NICE wants more cost evidence on BI’s diabetes drug
More evidence on the cost-effectiveness of Boehringer Ingelheim’s type 2 diabetes drug empagliflozin has been requested by health watchdog NICE in new draft guidance.
Empagliflozin (marketed as Jardiance) is one of a new class of SGLT2 inhibitors and works by blocking the reabsorption of glucose in the kidneys which is instead passed out of the body in the urine.
The SGLT2 inhibitors are expected to become blockbusters in the longer term, even though DPP-4 inhibitors currently have the largest market share in diabetes treatments. Other players in the field include AstraZeneca (AZ), Johnson & Johnson and Astellas.
Jardiance already has marketing authorisation in Europe, which was granted in May. In the SGLT2 class it has an advantage over AZ’s Forxiga, which must carry a warning of increased risk of bladder cancers.
Commenting on the draft guidance Professor Carole Longson, director of the NICE Centre for Health Technology Evaluation, said it was important to have a varied arsenal to tackle diabetes.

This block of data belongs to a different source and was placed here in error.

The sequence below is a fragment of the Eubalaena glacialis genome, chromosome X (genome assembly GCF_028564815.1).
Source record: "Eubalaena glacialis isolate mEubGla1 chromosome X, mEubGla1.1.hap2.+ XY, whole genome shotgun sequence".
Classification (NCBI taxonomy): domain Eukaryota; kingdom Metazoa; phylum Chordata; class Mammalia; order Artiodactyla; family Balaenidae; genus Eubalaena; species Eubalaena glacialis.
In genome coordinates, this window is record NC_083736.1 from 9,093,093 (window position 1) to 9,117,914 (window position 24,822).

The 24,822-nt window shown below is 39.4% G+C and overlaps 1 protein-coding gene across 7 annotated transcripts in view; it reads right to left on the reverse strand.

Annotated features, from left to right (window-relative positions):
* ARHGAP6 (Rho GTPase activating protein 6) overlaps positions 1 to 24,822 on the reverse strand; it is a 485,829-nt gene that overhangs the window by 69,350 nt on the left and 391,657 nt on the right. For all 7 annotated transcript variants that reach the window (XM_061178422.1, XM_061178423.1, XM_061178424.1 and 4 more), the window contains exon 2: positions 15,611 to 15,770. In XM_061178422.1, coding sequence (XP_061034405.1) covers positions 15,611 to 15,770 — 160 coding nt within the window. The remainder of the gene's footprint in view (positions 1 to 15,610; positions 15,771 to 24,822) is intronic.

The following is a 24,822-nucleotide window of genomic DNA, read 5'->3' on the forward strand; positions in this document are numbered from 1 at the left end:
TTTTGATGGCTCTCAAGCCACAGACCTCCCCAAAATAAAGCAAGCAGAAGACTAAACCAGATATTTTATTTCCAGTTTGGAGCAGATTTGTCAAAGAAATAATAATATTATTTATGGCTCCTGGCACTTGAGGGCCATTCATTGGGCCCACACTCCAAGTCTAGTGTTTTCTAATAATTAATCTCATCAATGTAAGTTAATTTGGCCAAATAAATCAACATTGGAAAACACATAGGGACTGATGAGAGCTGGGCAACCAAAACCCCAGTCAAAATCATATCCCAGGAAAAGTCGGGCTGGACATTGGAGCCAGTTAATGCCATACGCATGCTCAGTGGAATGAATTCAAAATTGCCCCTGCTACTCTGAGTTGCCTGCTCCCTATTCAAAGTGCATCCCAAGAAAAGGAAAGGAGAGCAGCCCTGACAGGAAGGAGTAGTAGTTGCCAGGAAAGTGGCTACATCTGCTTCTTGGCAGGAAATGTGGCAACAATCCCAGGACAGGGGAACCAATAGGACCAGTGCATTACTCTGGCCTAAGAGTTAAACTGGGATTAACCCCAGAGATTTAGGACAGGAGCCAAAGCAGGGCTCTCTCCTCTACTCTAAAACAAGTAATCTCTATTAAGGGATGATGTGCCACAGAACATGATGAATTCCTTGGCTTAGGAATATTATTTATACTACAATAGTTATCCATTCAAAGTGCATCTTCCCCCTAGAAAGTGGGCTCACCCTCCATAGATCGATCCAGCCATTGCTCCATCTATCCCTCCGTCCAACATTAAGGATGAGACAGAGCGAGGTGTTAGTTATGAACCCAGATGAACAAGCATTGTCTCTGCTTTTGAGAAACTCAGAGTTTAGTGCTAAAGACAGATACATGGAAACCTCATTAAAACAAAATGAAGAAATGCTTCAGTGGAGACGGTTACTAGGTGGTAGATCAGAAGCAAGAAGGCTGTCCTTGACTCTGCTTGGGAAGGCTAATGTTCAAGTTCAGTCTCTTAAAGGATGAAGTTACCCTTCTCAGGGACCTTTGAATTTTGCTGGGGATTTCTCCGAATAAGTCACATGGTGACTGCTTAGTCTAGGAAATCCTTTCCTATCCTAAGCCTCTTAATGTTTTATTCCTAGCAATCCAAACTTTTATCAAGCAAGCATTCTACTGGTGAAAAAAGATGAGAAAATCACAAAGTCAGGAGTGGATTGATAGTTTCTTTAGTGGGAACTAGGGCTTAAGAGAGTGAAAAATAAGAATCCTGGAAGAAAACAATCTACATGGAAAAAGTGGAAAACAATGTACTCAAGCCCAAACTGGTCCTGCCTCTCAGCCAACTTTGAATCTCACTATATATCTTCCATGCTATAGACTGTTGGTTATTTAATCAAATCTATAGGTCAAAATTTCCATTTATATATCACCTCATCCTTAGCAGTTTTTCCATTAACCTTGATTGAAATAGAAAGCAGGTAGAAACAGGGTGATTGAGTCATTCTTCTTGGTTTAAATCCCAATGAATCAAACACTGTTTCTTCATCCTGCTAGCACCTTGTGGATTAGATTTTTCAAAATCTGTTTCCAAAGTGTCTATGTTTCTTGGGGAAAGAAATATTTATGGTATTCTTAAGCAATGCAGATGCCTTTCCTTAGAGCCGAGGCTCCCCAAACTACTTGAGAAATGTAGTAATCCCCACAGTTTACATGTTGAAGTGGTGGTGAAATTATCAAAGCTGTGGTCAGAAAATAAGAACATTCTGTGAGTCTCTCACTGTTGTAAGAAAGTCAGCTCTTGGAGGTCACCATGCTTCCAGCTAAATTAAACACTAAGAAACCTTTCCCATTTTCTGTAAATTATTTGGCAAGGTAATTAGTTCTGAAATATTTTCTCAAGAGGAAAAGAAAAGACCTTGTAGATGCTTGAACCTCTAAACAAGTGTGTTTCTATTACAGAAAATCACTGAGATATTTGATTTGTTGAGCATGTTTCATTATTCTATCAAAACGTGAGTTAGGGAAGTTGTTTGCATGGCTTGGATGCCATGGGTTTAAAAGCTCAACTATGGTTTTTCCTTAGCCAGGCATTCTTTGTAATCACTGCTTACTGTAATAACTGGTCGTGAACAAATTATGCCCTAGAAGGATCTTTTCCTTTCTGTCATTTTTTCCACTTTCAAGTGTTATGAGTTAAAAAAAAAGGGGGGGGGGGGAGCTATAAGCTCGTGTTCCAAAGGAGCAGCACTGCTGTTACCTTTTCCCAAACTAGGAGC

“NICE already recommends several treatments, alongside lifestyle and dietary advice, specifically for managing blood sugar levels in people with type 2 diabetes. Each has its advantages and disadvantages that affect how suitable they are. New treatments, like empagliflozin, will help clinicians give people with type 2 diabetes the right treatment,” she explained.
“There is good evidence which shows that empagliflozin is clinically effective. But we need more information to demonstrate that it is cost effective when compared with other treatments the NHS already provides.”
Consultees, including the manufacturer, healthcare professionals and the public can comment on the preliminary recommendations via the NICE website. Comments will be considered by the Committee and following this meeting the next draft guidance will be issued.
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